There you are , not sure how to open your story. You don’t really want to fire off all your exciting stuff immediately, – how could you build a crescendo from there? You could do worse than start with a journey.
Your reader will appreciate being introduced to your central character by herself, and then secondary characters individually. This can happen naturally with the preparations for a voyage or trip. How and what your central character packs, for example, can say a lot about her. It’s not unlikely that further characters could board the bus, or walk up the gangplank one-by-one, giving your reader time to see them separately at the very least.
Another advantage of travel in fiction is the setting. You have the opportunity to show minor characters going about their business in active and interesting harbours, airports etc. and interacting with your main character. You also have the reaction of the main character to the place and its challenges – how does she cope?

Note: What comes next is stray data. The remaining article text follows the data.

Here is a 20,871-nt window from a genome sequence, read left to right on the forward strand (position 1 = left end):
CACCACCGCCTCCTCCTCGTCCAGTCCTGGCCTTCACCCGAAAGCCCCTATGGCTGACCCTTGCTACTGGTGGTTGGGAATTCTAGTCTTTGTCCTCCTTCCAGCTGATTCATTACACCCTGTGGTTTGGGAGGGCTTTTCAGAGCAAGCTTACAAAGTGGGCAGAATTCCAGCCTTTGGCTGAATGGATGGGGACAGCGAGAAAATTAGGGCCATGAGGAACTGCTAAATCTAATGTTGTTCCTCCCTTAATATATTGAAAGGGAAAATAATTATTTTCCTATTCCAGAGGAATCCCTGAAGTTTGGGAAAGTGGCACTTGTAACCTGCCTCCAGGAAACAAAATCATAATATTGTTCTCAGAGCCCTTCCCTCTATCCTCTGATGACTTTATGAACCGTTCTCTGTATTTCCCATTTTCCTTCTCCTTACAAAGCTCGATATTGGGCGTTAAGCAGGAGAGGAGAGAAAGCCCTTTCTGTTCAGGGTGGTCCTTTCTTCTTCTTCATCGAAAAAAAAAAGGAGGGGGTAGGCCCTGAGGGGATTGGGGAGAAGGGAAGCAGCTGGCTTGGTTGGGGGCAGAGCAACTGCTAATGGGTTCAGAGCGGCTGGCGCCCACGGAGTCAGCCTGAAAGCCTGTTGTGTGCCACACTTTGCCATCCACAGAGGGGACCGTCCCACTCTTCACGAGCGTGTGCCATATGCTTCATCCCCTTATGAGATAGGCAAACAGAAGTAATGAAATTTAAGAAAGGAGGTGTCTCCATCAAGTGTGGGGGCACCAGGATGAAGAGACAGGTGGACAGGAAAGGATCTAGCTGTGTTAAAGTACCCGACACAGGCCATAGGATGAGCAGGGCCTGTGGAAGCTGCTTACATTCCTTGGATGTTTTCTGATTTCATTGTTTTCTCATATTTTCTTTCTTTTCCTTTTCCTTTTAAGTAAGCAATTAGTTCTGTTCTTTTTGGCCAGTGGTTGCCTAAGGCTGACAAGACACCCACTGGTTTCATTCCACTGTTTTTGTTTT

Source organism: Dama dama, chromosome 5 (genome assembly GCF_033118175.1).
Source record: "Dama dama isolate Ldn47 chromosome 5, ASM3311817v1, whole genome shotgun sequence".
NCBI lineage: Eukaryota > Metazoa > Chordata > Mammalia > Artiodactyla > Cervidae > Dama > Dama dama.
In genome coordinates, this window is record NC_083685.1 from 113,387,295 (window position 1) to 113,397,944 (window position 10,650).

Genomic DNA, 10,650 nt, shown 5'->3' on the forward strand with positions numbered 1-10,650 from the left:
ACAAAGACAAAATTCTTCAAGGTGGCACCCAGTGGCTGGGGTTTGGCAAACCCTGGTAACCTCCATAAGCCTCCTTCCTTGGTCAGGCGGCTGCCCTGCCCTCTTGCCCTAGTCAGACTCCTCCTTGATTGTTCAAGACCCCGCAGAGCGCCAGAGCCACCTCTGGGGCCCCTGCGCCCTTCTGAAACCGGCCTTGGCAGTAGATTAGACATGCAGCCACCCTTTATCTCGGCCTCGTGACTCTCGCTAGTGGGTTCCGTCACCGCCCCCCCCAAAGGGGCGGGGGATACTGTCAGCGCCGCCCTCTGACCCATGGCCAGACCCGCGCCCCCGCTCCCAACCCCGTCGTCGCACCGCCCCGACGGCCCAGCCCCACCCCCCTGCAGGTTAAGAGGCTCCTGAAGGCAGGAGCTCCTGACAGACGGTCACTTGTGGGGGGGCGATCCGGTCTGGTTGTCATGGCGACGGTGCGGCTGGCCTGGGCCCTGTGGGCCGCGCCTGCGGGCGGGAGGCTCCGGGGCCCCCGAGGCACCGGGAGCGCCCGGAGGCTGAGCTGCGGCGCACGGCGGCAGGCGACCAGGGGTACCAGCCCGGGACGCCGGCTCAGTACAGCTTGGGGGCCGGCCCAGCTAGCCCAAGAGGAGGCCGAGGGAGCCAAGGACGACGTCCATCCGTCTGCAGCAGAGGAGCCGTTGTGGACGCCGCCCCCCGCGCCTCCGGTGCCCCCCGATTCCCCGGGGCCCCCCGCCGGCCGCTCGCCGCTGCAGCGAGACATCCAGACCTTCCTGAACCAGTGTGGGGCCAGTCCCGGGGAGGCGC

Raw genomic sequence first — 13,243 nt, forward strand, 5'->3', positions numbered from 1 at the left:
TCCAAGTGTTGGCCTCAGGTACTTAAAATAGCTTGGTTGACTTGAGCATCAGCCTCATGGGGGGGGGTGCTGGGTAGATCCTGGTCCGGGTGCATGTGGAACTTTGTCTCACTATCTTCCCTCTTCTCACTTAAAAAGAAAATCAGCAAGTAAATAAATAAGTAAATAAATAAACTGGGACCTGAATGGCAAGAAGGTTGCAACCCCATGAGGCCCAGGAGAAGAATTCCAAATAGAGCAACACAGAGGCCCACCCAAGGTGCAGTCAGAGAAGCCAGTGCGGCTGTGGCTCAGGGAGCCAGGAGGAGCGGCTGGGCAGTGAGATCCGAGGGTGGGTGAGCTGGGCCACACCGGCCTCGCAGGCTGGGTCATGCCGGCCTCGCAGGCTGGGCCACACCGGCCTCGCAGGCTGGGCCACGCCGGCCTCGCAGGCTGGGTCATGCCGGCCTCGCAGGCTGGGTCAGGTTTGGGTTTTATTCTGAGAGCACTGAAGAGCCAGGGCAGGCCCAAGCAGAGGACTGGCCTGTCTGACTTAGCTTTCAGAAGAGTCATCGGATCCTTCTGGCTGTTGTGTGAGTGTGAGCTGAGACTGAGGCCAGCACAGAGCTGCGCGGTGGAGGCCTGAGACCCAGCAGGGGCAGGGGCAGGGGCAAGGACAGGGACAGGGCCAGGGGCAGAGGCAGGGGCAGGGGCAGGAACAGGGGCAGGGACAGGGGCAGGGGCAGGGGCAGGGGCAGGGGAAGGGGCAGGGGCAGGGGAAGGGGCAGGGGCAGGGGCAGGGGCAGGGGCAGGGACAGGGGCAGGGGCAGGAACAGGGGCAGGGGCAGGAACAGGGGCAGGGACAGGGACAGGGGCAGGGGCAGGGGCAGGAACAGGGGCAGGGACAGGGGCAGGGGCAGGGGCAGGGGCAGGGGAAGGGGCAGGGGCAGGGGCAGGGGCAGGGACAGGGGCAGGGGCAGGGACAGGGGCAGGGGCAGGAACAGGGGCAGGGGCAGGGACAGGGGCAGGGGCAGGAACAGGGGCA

There is nothing forced about description of a new place animated by action. There’s nothing forced about showing the reader a situation which is strange to your main character, so that’s all good too. You have forward movement because your character is doing something: the sense of place is integral to the small dramas like getting a visa stamp, misunderstandings about customs or simply choosing food.
And these little things, these mundane events can evolve. An insignificant interruption might lead to a delay. The delay might mean missing the connection, missing the connection might lead to a stay in a hotel on the wrong side of the tracks and so on. It could be comic, it could be tragic – but consequences of even a straightforward journey could be huge.
So if your writing’s going nowhere, try taking a holiday. Who knows where it might lead?